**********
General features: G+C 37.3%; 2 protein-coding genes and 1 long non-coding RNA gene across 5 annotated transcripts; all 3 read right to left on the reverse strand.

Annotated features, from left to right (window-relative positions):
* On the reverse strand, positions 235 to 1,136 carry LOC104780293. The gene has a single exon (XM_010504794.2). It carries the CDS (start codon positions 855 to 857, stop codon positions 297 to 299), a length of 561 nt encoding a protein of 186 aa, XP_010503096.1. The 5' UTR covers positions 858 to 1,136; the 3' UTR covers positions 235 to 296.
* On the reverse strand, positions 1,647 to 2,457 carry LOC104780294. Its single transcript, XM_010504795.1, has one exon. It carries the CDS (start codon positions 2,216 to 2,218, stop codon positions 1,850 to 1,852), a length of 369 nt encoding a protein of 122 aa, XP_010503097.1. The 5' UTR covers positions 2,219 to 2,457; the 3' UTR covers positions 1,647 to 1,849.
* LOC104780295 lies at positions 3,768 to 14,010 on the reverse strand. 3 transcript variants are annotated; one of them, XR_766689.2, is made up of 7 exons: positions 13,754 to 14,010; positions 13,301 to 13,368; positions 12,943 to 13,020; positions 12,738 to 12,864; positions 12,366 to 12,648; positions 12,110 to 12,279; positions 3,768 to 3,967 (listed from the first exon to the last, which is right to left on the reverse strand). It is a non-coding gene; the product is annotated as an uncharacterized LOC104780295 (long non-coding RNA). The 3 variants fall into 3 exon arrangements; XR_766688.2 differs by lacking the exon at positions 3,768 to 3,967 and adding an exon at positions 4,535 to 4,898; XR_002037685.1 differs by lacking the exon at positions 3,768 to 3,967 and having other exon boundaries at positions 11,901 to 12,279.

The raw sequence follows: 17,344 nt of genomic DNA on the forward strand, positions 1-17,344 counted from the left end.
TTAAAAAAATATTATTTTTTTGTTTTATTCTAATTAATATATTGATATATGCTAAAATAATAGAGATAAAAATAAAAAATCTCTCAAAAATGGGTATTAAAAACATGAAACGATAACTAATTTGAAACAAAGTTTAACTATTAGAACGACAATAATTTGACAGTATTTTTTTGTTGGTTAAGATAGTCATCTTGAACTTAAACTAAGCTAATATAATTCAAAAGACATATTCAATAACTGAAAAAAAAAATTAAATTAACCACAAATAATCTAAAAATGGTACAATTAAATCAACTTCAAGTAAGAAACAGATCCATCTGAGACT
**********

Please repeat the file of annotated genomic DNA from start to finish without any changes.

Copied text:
General features: G+C 37.3%; 2 protein-coding genes and 1 long non-coding RNA gene across 5 annotated transcripts; all 3 read right to left on the reverse strand.

Annotated features, from left to right (window-relative positions):
* On the reverse strand, positions 235 to 1,136 carry LOC104780293. The gene has a single exon (XM_010504794.2). It carries the CDS (start codon positions 855 to 857, stop codon positions 297 to 299), a length of 561 nt encoding a protein of 186 aa, XP_010503096.1. The 5' UTR covers positions 858 to 1,136; the 3' UTR covers positions 235 to 296.
* On the reverse strand, positions 1,647 to 2,457 carry LOC104780294. Its single transcript, XM_010504795.1, has one exon. It carries the CDS (start codon positions 2,216 to 2,218, stop codon positions 1,850 to 1,852), a length of 369 nt encoding a protein of 122 aa, XP_010503097.1. The 5' UTR covers positions 2,219 to 2,457; the 3' UTR covers positions 1,647 to 1,849.
* LOC104780295 lies at positions 3,768 to 14,010 on the reverse strand. 3 transcript variants are annotated; one of them, XR_766689.2, is made up of 7 exons: positions 13,754 to 14,010; positions 13,301 to 13,368; positions 12,943 to 13,020; positions 12,738 to 12,864; positions 12,366 to 12,648; positions 12,110 to 12,279; positions 3,768 to 3,967 (listed from the first exon to the last, which is right to left on the reverse strand). It is a non-coding gene; the product is annotated as an uncharacterized LOC104780295 (long non-coding RNA). The 3 variants fall into 3 exon arrangements; XR_766688.2 differs by lacking the exon at positions 3,768 to 3,967 and adding an exon at positions 4,535 to 4,898; XR_002037685.1 differs by lacking the exon at positions 3,768 to 3,967 and having other exon boundaries at positions 11,901 to 12,279.

The raw sequence follows: 17,344 nt of genomic DNA on the forward strand, positions 1-17,344 counted from the left end.
TTAAAAAAATATTATTTTTTTGTTTTATTCTAATTAATATATTGATATATGCTAAAATAATAGAGATAAAAATAAAAAATCTCTCAAAAATGGGTATTAAAAACATGAAACGATAACTAATTTGAAACAAAGTTTAACTATTAGAACGACAATAATTTGACAGTATTTTTTTGTTGGTTAAGATAGTCATCTTGAACTTAAACTAAGCTAATATAATTCAAAAGACATATTCAATAACTGAAAAAAAAAATTAAATTAACCACAAATAATCTAAAAATGGTACAATTAAATCAACTTCAAGTAAGAAACAGATCCATCTGAGACT